The first aspect of the agreement to consider is its political context, which is crucial to understanding both the urgency of the deal, and why any act of compromise at present can be framed as a “betrayal.” This deal comes at a fraught time for religious communities in China, including Catholics, who have experienced a severe tightening of restrictions on religious practice in conjunction with unprecedented implementation efforts. The sweeping scope of these religious activity laws has been the legal basis and policy impetus for much of the religious crackdown visible in China over the last year, most visibly the targeting of underground “house churches,” including the largest Protestant house church in China, and the incarceration of hundreds of thousands of Uyghur Muslims (an issue with religious links, but largely identified as an ethnic and cultural conflict with religious extremism posed as an excuse). The legislation covers every aspect of religious organizations and their regulation, with notable clauses providing basis for financial crackdowns, interference with “large-scale religious activity,” even legalized groups, and the demolition of houses of religious groups “due to the needs of public interest.” It is in this climate, where government officials have been encouraged to crack down on religious activity, especially underground activity, that the Vatican and the CCP entered this most recent round of talks.

It appears that the increased level of conflict between Catholics in China and the CCP can be connected to the impetus to arrive at a negotiating table – the talks began in February, the month that the new religious regulations took effect. The increased repression of Catholics signaled a need for the Vatican to intervene – an act that may prove to have beneficial implications for the protection of Chinese Catholics, who can now rely on a legal relationship with the Pope for protection. The sequence of events, however, may suggest that the CCP has an incentive to crack down on vulnerable populations to draw international actors to the negotiating table. Without a crackdown, the Vatican would have had no push to compromise with China. Additionally, the Vatican’s choice to compromise immediately abandons the religious resistors who fought CCP oversight with papal blessing – with the Pope ordaining secret bishops and communicating with them in regards to their duties in China – for decades. This deal suggests that, in the short term, heightened political tensions may push actors to compromise moral standards in order to ensure a degree of legitimacy or influence (however limited) in China. However, the long term implications of making these deals under pressure may serve to incentivize CCP crackdowns on vulnerable populations. In essence, “Sinicization” may happen more often under pressure, but have more long-term consequences in these contexts.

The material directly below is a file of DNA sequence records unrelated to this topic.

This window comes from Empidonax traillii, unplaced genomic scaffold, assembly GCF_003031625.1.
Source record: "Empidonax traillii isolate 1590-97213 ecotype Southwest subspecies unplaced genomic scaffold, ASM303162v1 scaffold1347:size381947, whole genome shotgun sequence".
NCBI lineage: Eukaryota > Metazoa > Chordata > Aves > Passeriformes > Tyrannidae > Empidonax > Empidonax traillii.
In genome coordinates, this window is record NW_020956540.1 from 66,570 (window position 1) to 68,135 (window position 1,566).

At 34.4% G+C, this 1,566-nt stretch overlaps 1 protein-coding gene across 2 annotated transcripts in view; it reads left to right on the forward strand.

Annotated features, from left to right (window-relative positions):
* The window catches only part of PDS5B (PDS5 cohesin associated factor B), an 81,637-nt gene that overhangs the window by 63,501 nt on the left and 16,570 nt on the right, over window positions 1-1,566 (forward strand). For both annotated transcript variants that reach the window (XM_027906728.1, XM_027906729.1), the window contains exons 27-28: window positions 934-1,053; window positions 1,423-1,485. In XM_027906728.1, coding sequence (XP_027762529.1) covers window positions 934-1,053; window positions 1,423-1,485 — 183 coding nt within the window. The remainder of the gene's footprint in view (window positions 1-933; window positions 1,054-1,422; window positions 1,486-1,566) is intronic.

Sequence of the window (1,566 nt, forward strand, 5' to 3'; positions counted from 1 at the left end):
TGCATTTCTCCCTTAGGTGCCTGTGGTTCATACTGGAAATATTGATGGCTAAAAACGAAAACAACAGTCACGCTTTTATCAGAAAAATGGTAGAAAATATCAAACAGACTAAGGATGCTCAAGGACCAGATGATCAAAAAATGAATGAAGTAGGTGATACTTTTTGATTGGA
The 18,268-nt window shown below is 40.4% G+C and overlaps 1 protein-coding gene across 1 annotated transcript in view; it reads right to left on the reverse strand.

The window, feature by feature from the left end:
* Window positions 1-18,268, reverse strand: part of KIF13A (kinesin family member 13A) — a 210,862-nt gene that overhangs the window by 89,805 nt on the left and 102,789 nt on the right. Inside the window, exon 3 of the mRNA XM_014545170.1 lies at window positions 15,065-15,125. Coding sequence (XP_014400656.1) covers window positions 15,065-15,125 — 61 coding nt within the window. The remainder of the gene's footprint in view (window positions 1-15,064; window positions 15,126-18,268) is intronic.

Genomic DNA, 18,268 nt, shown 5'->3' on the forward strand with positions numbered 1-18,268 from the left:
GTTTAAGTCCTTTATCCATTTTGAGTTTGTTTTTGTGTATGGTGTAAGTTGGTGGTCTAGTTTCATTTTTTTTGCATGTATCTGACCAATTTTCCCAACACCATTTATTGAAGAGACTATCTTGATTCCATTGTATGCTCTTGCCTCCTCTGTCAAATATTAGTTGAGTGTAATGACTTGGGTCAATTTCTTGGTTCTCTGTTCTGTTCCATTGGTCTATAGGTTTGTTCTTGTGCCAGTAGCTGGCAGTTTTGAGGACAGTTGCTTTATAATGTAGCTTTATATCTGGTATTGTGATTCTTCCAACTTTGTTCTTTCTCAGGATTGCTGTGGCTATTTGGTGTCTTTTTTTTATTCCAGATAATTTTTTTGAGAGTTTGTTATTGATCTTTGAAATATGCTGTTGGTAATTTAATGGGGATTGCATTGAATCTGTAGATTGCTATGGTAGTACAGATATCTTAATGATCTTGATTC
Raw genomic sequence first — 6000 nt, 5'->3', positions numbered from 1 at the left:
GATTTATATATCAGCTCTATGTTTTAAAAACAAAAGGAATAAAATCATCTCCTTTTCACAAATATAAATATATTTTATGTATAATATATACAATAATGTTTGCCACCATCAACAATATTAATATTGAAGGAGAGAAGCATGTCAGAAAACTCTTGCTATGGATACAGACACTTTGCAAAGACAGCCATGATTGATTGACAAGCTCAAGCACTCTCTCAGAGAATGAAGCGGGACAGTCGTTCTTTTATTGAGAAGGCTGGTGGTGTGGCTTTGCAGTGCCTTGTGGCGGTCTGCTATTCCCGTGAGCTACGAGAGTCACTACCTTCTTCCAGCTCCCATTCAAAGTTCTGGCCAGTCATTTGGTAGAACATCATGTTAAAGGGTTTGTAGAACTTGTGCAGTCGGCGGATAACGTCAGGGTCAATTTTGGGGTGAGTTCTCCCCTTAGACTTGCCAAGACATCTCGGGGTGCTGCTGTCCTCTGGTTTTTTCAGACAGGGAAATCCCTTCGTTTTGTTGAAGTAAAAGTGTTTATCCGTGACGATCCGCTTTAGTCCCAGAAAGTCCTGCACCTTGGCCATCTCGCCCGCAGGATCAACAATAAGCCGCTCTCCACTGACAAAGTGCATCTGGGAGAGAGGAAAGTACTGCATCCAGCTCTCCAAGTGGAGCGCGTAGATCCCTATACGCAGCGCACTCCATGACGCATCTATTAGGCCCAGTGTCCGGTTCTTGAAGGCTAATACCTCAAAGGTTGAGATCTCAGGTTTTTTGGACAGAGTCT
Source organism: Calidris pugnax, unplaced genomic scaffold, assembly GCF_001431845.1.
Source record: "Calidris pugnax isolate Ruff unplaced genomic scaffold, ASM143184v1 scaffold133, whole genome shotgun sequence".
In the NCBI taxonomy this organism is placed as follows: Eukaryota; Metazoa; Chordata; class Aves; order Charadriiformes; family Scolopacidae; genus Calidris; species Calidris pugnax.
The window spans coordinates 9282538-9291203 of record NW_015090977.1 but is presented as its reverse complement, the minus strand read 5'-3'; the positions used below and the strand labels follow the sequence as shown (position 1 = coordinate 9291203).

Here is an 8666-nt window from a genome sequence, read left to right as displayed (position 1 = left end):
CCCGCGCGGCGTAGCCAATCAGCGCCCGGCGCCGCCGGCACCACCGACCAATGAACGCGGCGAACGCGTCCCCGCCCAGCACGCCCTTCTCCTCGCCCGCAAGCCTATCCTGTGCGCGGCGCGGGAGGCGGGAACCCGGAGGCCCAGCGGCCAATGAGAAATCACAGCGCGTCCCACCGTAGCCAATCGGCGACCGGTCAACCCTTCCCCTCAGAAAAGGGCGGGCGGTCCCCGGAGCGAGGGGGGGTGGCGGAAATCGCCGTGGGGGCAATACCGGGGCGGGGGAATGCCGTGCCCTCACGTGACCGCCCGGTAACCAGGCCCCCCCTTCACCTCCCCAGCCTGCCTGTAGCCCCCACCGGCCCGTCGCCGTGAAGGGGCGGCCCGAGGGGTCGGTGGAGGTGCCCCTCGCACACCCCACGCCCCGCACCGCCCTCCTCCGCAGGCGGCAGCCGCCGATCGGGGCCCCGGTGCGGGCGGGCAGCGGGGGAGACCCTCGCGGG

Secondly, we can look at the contents of the deal as a reference point for what “Sinicization” means in practical terms. The implications of the deal for both sides are important to fully understand, but given that the text remains confidential, only speculation has been available so far. The rough outlines of the agreement appear to be that the CCP will have the right to nominate bishops for the Chinese Catholic Church, which the Vatican will then have the right to approve or veto – this much has been confirmed by a variety of Western media sources. The Pope’s immediate confirmation of seven CCP-nominated bishops, including two who are deputy chairmen of the CPCA and BCCCC (state-run Catholic organizations historically independent of the Vatican), suggests the veracity of this hypothesis.